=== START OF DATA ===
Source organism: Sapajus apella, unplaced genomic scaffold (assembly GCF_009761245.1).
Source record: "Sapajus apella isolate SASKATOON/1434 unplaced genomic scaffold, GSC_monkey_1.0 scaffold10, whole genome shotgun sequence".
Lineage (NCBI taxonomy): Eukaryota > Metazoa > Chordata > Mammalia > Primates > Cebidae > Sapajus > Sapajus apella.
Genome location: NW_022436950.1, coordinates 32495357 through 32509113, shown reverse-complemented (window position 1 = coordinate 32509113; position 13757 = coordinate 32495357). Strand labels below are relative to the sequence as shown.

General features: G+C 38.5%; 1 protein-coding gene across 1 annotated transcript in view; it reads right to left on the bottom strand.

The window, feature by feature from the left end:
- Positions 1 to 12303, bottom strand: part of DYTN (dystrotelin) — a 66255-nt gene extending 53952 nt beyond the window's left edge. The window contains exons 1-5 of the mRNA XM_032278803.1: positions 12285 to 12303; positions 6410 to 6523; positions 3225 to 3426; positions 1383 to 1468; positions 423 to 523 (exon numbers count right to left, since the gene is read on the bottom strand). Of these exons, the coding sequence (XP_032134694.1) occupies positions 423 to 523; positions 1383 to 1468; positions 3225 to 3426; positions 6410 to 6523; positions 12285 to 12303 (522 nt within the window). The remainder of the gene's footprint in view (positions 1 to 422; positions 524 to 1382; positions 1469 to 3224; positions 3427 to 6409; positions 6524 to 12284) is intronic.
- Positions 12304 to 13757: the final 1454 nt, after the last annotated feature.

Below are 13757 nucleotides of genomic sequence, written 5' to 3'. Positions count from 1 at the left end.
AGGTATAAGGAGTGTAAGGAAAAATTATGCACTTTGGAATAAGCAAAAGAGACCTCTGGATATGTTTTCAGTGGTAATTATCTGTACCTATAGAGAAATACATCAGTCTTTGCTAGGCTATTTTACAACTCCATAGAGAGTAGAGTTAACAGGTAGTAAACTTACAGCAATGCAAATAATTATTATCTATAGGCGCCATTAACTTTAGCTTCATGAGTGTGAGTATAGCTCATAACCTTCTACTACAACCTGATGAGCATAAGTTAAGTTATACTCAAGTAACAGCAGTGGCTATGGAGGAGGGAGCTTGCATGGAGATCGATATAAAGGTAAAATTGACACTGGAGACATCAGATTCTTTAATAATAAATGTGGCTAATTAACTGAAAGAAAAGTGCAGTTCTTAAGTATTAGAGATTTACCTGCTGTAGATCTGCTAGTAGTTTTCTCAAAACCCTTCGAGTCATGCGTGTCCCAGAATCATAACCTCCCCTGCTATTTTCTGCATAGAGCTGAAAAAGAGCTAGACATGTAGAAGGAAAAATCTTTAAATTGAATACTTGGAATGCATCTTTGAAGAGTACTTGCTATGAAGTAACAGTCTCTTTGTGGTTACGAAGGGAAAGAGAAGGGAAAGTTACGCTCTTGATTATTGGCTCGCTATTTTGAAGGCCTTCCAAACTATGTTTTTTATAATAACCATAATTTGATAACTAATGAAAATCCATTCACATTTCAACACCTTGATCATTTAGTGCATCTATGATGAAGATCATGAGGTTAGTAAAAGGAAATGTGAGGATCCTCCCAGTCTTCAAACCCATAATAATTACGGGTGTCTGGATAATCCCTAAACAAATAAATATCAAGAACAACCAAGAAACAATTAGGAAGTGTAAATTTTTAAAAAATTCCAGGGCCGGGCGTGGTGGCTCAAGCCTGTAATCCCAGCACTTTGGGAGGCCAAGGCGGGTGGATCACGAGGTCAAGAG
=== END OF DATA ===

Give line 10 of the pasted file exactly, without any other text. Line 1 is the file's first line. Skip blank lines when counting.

AGGTATAAGGAGTGTAAGGAAAAATTATGCACTTTGGAATAAGCAAAAGAGACCTCTGGATATGTTTTCAGTGGTAATTATCTGTACCTATAGAGAAATACATCAGTCTTTGCTAGGCTATTTTACAACTCCATAGAGAGTAGAGTTAACAGGTAGTAAACTTACAGCAATGCAAATAATTATTATCTATAGGCGCCATTAACTTTAGCTTCATGAGTGTGAGTATAGCTCATAACCTTCTACTACAACCTGATGAGCATAAGTTAAGTTATACTCAAGTAACAGCAGTGGCTATGGAGGAGGGAGCTTGCATGGAGATCGATATAAAGGTAAAATTGACACTGGAGACATCAGATTCTTTAATAATAAATGTGGCTAATTAACTGAAAGAAAAGTGCAGTTCTTAAGTATTAGAGATTTACCTGCTGTAGATCTGCTAGTAGTTTTCTCAAAACCCTTCGAGTCATGCGTGTCCCAGAATCATAACCTCCCCTGCTATTTTCTGCATAGAGCTGAAAAAGAGCTAGACATGTAGAAGGAAAAATCTTTAAATTGAATACTTGGAATGCATCTTTGAAGAGTACTTGCTATGAAGTAACAGTCTCTTTGTGGTTACGAAGGGAAAGAGAAGGGAAAGTTACGCTCTTGATTATTGGCTCGCTATTTTGAAGGCCTTCCAAACTATGTTTTTTATAATAACCATAATTTGATAACTAATGAAAATCCATTCACATTTCAACACCTTGATCATTTAGTGCATCTATGATGAAGATCATGAGGTTAGTAAAAGGAAATGTGAGGATCCTCCCAGTCTTCAAACCCATAATAATTACGGGTGTCTGGATAATCCCTAAACAAATAAATATCAAGAACAACCAAGAAACAATTAGGAAGTGTAAATTTTTAAAAAATTCCAGGGCCGGGCGTGGTGGCTCAAGCCTGTAATCCCAGCACTTTGGGAGGCCAAGGCGGGTGGATCACGAGGTCAAGAG